Nationals Baseball: One thing on Dunn's fielding...

Friday, September 10, 2010

One thing on Dunn's fielding...

I'm reading a lot of "well Dunn's actually fielding ok this year..." type of comments to justify signing him for additional years. While technically correct, these are probably misguided.

Just because Dunn is having an average year in the field does not mean he is an average fielder.

The same UZR that has him as -1.9 this year (just barely below average) had him at -14.3 last year (terrible). This isn't that surprising. Current fielding statistics are notoriously variable from year to year. You are meant to look at them across a couple years or so to get a good idea of how well a player fields. Dunn's been pretty terrible at first, in admittedly limited play, since 2005. This agrees with the general opinion of most scouts.

You can take this in one of two ways. Either you can believe that this year is a fluke, the fielding equivalent of a Pudge's .400 start to 2010. In that case you'd expect next year Adam will once again struggle in the field. On the other hand, you can believe this is the end result of an effort to make himself better at a much easier position to hide his faults.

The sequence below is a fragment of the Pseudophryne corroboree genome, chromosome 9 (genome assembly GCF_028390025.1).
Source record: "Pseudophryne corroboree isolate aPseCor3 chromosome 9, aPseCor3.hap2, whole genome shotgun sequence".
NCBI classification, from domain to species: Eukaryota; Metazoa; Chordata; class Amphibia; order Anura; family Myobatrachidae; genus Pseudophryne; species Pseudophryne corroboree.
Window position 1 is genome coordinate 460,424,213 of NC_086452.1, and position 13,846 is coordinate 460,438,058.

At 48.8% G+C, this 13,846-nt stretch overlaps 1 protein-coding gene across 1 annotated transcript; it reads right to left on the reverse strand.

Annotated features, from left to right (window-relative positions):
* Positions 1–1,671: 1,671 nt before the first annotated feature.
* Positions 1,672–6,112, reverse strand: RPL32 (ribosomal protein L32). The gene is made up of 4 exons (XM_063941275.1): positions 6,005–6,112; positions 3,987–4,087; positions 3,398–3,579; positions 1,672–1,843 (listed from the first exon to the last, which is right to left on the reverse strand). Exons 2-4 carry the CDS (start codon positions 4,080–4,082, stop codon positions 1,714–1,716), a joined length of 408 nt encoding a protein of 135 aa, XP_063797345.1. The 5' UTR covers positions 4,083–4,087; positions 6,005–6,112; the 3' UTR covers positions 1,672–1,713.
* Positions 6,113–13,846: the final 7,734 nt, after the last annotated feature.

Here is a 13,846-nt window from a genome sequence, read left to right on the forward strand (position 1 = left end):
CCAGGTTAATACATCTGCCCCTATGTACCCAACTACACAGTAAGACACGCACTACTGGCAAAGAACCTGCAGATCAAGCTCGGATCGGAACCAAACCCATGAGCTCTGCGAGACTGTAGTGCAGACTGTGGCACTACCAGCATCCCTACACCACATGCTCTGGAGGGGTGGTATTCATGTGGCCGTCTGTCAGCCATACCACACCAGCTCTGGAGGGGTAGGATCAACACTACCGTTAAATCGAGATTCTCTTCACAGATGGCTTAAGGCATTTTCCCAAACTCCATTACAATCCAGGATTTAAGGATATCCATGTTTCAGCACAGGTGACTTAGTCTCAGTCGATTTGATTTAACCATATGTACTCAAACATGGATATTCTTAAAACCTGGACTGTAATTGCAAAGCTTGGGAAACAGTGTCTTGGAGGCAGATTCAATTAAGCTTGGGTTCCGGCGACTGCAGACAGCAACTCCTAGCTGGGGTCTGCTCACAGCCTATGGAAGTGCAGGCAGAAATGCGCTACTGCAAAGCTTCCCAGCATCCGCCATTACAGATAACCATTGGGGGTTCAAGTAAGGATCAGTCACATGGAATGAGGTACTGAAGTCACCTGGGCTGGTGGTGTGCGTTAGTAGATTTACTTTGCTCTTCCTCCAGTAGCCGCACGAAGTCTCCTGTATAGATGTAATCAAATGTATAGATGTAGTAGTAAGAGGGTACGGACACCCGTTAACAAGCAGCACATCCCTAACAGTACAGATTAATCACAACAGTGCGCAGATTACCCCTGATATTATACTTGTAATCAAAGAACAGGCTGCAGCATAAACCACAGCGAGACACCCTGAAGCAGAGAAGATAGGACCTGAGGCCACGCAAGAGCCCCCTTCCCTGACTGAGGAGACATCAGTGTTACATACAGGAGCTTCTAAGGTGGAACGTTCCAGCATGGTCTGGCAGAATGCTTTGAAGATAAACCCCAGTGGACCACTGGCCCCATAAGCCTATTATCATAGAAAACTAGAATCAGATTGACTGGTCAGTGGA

If you believe the former, then the move to a Derek Lee or Carlos Pena makes a good deal of sense. Even if, like me, you don't think it should happen. (If in the end it gets you about the same amount of "wins" - I'd rather have sucky fielding and 40 bombs for 12 million a year, than good/ok fielding and someone hitting .200 or having only 15 homers for something like 5 million. I consider it a 7 million dollar investment in fun. Smart spending to some is cheapness to others).

If you believe the latter, then it's true that it makes no sense to not resign Dunn. He'd be a top 5 first baseman in the NL. However, you have to understand you are taking the bigger gamble. You are betting on Dunn repeating a passable defensive performance something that he hasn't had previously since his rookie year in the OF.


Bryan said...

A bird in hand ...

Mythical Monkey said...

I agree with Bryan. A lot of the discussion of whether to sign Dunn or not is predicated on the assumption that the Nats will be able to sign a replacement. It's just as likely we'll wind up going into 2011 with Willingham or Morse at first without a substantial upgrade in the outfield -- a case not of addition by subtraction but plain old subtraction.

The only guy we know for sure who wants to play here is Dunn. I think I can live with his 40 homers/100+ RBI a year.

Bryan said...

Mythical Monkey expounds on my point perfectly.

The only way you can let Dunn go is if you are 100% absolutely certain you can get his replacement.

And I'd add that it seems somewhat silly to replace one flawed 1B with another flawed 1B. You aren't really upgrading the entire position, your just upgrading one part of the position at the detriment of another. Sure, Dunn's fielding may be an issue. But in 10 months when we are all complaining because Lee is hitting .220 with 10 homers, we'll be looking for his replacement.